The Tab meets Lilian Greenwood, former MP for Nottingham South, standing for re-election
Lilian had been the MP for Nottingham South since 2010, and for most Nottingham students will be their MP if re-elected.
Hi, who are you, where are you from?
I’m Lilian Greenwood and until Parliament was dissolved on 6 November, I’d been the MP for Nottingham South since May 2010 and Chair of the House of Commons’ Transport Committee since July 2017. Before that, from 1992-2010, I was a trade union organiser for UNISON here in Nottingham. I’m originally from Bolton, Lancashire.
You notably resigned from Jeremy Corbyn's cabinet due to his weak leadership, as leader of the Labour party if he fails to secure a victory at this up-and-coming general election, do you feel it would be his time to resign?
I doubt he would want to stay on if we don’t win the election, but the whole Labour family is working really hard to win on 12 December. And another 5 years of Boris Johnson as Prime Minister doesn’t bear thinking about!
What’s your proudest achievement?
My three amazing daughters.
But in politics, it’s the times I feel I’ve made a difference. There are lots of things I’m proud of, but my proudest achievement – so far – is securing £5.5million for the Warmer HousiNG scheme which has enabled Nottingham City Council to fit solid-wall insulation to thousands of homes in Clifton, Wollaton Park and Lenton Abbey. As a result my constituents, both council tenants and owner-occupiers, have warmer homes and lower fuel bills. The scheme has created jobs, is helping cut carbon emissions and has improved the look of our estates.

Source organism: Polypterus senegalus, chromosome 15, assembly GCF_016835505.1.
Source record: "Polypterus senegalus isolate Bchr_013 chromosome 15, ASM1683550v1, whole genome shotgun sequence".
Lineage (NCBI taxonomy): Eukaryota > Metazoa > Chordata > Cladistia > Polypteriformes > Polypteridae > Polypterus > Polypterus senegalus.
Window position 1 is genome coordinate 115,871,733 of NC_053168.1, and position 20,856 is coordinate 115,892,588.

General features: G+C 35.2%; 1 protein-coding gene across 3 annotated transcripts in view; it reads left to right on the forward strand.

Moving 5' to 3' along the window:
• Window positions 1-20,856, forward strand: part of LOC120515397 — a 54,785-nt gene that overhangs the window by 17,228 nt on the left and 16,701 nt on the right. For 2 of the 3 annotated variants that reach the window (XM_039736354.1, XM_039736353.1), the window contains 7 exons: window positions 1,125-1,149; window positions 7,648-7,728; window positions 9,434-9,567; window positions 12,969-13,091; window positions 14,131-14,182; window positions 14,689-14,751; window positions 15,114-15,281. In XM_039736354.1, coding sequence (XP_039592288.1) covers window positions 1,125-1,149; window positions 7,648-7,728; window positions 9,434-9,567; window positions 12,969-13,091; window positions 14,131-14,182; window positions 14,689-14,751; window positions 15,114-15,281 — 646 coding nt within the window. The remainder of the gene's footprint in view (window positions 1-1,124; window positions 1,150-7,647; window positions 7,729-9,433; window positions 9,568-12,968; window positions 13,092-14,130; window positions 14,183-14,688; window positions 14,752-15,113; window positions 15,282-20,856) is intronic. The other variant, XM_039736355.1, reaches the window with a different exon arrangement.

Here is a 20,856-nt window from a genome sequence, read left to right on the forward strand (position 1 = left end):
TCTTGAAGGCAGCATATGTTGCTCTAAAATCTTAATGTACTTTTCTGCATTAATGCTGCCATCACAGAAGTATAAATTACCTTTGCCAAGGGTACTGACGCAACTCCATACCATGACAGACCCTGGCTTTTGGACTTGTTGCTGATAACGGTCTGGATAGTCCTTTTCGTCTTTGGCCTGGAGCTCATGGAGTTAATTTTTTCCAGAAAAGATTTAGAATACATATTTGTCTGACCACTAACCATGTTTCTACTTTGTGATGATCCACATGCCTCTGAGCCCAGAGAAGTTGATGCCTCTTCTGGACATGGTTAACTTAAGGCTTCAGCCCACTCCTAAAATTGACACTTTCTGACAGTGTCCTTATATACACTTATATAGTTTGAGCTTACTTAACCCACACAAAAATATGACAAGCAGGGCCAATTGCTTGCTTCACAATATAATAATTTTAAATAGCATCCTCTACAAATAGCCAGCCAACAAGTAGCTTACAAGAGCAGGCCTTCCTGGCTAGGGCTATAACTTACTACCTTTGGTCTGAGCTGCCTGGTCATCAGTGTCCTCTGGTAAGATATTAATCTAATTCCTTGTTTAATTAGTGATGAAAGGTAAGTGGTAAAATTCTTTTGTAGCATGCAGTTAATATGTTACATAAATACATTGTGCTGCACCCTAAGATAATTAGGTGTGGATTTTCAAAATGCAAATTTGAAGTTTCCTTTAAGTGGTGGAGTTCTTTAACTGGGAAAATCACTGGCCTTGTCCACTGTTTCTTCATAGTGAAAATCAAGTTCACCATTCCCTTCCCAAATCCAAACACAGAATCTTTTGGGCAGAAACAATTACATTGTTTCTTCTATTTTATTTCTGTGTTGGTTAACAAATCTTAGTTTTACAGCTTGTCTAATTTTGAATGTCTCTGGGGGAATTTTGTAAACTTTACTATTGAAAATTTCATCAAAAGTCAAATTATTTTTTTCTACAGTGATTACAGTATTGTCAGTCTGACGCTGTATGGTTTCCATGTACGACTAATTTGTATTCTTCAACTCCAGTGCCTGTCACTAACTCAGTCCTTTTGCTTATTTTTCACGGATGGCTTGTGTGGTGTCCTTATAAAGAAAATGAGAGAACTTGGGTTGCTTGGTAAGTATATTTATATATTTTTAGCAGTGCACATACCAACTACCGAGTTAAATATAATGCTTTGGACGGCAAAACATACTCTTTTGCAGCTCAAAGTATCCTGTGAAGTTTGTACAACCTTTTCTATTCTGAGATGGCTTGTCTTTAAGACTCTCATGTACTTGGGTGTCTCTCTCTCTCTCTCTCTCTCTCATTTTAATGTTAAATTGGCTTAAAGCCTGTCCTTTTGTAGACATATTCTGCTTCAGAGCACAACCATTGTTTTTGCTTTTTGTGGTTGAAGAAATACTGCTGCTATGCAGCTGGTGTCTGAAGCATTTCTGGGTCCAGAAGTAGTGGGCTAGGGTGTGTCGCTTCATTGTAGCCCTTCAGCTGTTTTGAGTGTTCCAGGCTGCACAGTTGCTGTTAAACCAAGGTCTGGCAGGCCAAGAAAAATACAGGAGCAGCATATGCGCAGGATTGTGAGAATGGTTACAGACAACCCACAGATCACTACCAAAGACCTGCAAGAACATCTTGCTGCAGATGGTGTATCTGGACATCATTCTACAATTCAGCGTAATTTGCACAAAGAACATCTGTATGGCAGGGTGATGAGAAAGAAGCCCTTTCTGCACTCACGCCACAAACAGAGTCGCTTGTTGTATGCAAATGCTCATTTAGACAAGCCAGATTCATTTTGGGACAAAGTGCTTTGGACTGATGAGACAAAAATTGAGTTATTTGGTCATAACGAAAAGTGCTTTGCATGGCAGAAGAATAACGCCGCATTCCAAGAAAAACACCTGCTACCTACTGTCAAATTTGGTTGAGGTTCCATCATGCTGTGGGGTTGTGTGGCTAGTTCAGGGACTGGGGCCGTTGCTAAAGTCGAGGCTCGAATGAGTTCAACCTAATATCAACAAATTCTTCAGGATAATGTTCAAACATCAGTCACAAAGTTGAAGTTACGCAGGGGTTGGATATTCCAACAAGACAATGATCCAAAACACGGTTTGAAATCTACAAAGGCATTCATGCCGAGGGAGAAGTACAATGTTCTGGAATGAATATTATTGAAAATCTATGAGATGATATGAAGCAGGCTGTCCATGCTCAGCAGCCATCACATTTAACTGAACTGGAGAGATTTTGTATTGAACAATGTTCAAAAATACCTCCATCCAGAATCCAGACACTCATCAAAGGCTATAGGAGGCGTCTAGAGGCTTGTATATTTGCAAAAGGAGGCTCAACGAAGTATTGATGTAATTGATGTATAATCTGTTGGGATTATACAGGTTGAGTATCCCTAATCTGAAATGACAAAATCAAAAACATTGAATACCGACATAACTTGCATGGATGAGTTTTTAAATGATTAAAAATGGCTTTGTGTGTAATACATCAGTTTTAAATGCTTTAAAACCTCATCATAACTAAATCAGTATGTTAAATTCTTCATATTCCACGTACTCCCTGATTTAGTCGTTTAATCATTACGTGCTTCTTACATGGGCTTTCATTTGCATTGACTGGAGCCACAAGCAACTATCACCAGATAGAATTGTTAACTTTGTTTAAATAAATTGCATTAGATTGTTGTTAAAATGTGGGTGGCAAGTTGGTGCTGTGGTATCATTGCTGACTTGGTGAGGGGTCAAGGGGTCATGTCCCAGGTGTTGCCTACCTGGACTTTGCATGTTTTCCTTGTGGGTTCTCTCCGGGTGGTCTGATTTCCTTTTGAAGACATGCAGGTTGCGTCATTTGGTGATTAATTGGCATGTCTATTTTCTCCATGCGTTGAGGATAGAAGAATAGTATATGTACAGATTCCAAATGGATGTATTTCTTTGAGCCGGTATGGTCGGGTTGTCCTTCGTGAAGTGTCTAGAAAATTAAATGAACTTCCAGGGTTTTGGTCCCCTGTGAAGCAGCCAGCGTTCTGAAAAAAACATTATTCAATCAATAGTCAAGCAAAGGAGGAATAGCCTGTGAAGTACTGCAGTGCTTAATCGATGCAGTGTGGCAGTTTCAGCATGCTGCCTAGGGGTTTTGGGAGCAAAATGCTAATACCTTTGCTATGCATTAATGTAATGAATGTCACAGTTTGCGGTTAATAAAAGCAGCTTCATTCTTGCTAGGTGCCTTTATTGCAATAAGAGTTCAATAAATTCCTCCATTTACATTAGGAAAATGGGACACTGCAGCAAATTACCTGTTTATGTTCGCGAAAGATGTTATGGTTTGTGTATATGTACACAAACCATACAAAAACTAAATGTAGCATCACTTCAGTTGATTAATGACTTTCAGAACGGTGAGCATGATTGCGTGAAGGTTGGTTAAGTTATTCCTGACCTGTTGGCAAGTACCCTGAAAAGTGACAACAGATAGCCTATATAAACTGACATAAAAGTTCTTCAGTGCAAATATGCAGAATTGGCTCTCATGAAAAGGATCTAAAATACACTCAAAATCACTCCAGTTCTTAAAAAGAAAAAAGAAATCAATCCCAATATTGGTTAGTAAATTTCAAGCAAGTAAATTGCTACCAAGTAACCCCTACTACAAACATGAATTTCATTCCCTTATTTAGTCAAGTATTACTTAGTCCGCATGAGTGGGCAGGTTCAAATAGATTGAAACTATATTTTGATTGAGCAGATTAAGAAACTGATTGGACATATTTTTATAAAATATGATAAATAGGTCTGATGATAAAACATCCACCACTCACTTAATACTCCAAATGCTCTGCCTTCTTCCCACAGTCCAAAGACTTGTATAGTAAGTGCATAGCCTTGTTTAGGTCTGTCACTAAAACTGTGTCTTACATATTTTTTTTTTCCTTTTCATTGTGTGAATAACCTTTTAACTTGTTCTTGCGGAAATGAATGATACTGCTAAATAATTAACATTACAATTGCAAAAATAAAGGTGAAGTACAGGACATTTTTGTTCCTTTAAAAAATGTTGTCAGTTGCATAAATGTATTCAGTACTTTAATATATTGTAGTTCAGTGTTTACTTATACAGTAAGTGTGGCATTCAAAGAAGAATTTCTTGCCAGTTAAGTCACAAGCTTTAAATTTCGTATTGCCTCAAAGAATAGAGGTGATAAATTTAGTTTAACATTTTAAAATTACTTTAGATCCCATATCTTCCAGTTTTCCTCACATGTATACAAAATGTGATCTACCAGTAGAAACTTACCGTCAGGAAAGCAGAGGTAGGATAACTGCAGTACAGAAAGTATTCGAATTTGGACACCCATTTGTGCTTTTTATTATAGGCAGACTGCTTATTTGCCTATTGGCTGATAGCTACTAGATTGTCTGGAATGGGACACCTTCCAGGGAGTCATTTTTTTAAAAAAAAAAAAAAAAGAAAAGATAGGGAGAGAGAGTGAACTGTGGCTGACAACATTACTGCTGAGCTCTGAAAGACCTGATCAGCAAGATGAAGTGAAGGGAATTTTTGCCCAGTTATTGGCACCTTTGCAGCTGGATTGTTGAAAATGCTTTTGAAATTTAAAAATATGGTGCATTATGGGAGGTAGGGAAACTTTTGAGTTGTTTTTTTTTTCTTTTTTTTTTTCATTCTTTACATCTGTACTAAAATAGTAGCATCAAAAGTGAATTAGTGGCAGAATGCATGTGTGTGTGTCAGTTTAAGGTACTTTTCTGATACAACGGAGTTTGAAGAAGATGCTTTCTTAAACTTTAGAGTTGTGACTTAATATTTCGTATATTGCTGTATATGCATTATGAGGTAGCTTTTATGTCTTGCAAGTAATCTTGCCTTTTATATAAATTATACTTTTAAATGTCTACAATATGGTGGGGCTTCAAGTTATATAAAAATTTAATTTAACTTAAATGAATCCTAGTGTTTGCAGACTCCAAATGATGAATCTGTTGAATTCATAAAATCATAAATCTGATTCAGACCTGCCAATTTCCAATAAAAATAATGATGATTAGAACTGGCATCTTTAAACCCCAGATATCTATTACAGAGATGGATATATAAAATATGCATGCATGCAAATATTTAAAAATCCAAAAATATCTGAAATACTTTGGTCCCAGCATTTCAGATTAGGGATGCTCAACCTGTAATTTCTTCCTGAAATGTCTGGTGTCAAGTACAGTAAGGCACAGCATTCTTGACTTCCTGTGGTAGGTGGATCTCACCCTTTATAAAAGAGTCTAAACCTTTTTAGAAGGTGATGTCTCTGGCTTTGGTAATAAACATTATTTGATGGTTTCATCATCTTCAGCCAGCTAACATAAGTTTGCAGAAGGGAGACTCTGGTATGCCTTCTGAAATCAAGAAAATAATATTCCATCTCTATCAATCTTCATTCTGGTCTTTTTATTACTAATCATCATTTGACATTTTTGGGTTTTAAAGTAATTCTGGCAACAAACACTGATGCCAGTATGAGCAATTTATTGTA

Westminster is arguably not representative of the UK population, do you think it’s important to challenge this?
It’s not arguable, it’s a fact and it needs to change. Parliament is stronger if we reflect the people we seek to serve. I’m glad that the House of Commons is becoming more diverse but given only 32% of MPs are women, we have a long way to go just to achieve gender equality. We also need to tackle the under-representation of Black and Minority Ethnic communities and disabled people in Parliament. I still find it shocking that 29% of MPs went to private school compared to only 7.2% of the population. We need to work harder to ensure that becoming a Parliamentary representative is accessible to everyone.
Your constituency includes a large number of students, with the student population increasing significantly, not only in Nottingham but across the country. Many arguments against Labour's 6 years free of education, mainly funded by taxation is that as student numbers increase there will simply not be enough money to maintain this, what would your argument against this be?
Education – not just university education – is vital. It widens opportunities and enables people to lead more fulfilling lives. It’s not unaffordable to invest in the next generation, it’s essential. The current system of student finance is clearly broken and most students will never pay off their debts so the system is crying out for change. I don’t want anyone to be put off going to university because they feel they cannot afford it.
You've previously written about the importance of sustainable travel such as cycling. How do you wish to further this in your own constituency and what actions can the government do to address the issue of a climate emergency?